For Canadian investors who want the growth benefits of investing, but the security of an insurance product, you have a unique option—the segregated fund.
Segregated funds have attractive “principal guarantees” that allow you receive 75% to 100% of your initial investment, not to mention some unique features like death benefits and creditor protection.
What exactly are segregated funds? How do they work, and are their benefits worth the costs? Let’s break them down and find out.
What is a Segregated Fund?
A segregated fund is a contract between you and a life insurance company that allows you to invest in an underlying asset (usually a mutual fund) at a lower risk than normal.
Recall that funds are baskets of investments (stocks, bonds, commodities, or other securities) that help you diversify your investment portfolio. Segregated funds follow this idea, but with a twist: instead of purchasing your fund through a brokerage, you buy a segregated fund through an insurance company. And, instead of taking on 100% of the market risk, your segregated fund guarantees you’ll get back 75% – 100% of your starting investment.
When you buy a segregated fund, an insurance company will take your initial investment and reinvest it in various underlying assets (stocks, bonds, or a fund). Just like mutual funds, a segregated fund is actively managed by a fund manager, usually a financial expert who’s trying to beat the market and make your fund grow.
How Do Segregated Funds Work?
As a hybrid between insurance and investing, segregated funds are far different than any other investment products. To show you how a segregated fund works, let’s break it down into five essential parts:
1. Segregated funds are sold by life insurance companies
A segregated fund isn’t technically an investment product: it’s an insurance contract that protects a portion of your deposit for a specific amount of time.
Keep in mind: segregated funds are owned by life insurance companies, not you. Once you sign your contract, you’re giving your money to the company, and you’ll have limited access to it until your contract ends.
What happens if your life insurance company goes bankrupt?
Normally, Canadian investments are covered by the Canadian Investor Protection Fund (CIPF), while savings accounts and other banking products are protected by the Canadian Deposit Insurance Corporation (CDIC). Because segregated funds are sold by life insurance companies, they’re covered by a separate organization, a not-for-profit called Assuris.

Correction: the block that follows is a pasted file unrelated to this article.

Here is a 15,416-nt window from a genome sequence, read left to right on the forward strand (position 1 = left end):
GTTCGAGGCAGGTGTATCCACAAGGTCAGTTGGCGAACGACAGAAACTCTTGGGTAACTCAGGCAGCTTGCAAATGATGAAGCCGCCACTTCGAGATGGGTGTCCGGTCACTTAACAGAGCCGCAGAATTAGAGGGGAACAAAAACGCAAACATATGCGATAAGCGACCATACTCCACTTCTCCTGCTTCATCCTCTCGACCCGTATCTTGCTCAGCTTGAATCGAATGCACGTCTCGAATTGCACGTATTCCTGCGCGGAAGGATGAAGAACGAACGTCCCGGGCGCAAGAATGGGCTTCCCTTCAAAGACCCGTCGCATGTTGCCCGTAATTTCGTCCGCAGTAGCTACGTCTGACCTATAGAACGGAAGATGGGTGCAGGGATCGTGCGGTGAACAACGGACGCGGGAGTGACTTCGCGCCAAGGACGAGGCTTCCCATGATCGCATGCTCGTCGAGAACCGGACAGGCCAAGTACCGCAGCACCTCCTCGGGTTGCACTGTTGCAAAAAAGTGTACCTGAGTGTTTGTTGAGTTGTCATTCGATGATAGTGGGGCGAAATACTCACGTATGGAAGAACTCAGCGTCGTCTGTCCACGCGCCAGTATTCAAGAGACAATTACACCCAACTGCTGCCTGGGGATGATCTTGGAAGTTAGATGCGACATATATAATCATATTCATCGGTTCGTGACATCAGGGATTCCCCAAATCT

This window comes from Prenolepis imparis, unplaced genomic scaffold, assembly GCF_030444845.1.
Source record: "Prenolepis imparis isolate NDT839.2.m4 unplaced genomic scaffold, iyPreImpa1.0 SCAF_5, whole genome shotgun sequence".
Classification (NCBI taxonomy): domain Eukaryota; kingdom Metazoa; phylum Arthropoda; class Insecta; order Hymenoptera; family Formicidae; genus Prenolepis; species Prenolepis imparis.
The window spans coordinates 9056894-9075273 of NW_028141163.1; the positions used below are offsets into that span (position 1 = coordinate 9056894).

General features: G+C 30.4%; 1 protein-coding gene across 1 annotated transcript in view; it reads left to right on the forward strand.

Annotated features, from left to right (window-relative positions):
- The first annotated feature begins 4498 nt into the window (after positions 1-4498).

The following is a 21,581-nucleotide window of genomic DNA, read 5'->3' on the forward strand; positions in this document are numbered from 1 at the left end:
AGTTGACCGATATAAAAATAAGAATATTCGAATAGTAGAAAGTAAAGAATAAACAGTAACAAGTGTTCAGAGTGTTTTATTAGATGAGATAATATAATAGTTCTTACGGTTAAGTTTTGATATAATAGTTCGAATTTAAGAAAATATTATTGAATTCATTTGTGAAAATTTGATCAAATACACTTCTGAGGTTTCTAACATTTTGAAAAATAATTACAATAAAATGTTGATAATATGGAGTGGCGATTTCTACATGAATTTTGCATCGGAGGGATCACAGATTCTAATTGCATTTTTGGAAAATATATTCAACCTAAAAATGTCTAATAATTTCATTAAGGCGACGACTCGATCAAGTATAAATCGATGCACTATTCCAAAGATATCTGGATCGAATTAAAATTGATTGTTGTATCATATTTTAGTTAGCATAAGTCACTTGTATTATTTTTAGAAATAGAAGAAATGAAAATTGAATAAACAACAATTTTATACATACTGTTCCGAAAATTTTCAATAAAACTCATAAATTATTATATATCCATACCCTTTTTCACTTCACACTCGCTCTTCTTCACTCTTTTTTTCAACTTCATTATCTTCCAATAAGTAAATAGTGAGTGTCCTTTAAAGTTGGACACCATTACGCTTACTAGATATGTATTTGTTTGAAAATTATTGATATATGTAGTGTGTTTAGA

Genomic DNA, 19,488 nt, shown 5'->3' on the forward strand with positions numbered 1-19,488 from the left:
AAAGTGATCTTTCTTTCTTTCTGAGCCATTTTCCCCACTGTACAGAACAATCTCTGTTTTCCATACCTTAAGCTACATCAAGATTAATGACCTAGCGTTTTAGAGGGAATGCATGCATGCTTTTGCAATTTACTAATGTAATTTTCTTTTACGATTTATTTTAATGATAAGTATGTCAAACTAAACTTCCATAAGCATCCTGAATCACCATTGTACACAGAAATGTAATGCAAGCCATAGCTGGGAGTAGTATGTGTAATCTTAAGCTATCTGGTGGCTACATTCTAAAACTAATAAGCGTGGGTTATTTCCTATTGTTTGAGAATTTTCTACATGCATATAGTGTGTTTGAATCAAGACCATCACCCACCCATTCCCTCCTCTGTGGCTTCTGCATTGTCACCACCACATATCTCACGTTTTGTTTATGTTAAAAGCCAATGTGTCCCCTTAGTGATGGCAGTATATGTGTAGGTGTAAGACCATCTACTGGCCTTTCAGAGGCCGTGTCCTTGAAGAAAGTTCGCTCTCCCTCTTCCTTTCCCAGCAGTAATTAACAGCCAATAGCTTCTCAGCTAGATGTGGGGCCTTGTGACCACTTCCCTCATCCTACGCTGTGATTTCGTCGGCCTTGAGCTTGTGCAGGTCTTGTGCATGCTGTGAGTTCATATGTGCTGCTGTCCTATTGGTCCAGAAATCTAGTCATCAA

If your life insurance company goes insolvent before your contract ends, Assuris will cover $60,000 of your account, or 85% of your original investment, whichever is greater. Anything above those two, however, is not covered.
2. They have principal guarantees
Perhaps the most attractive feature of a segregated fund is the guaranteed return of 75% to 100% of your initial deposit (the “principal”). While the earnings aren’t guaranteed, you can be confident you’ll still get something at the end of your contract, less any withdrawals you may have made.
The more you’re guaranteed to get back, the higher the fees on your segregated fund. A segregated fund with an 100% principal guarantee, for example, will be more expensive than a fund with a 75% guarantee.
3. Segregated funds are time-sensitive
Every segregated fund comes with a contract, which usually lasts 10 years, though some can be as long as 15 years. Once you put money into a segregated fund, you’re no longer in control of it until your contract ends.
What happens if you withdraw before your contract ends?
If you cash out completely, you’ll get the current market value of your underlying investments, which can be significantly less than your initial deposit. On top of that, you may have to pay an early withdrawal penalty to the insurance company for breaking your contract, not to mention you’ll still pay all the necessary fees that came with your segregated fund (management fees, operating costs, insurance fees).
4. They come with death benefits
Another attractive feature of segregated funds is the death benefit. It works like this: if you were to pass away unexpectedly before your contract ends, the death benefit allows you to pass your segregated fund to a beneficiary: your spouse, kids, or someone else you named in your contract.
Once your death has been confirmed, your life insurance company will give your beneficiary one of two things: either the guaranteed principal (the 75% to 100% of your initial deposit) or the market value of your fund’s investments, whichever one is higher.
5. You can customize your payouts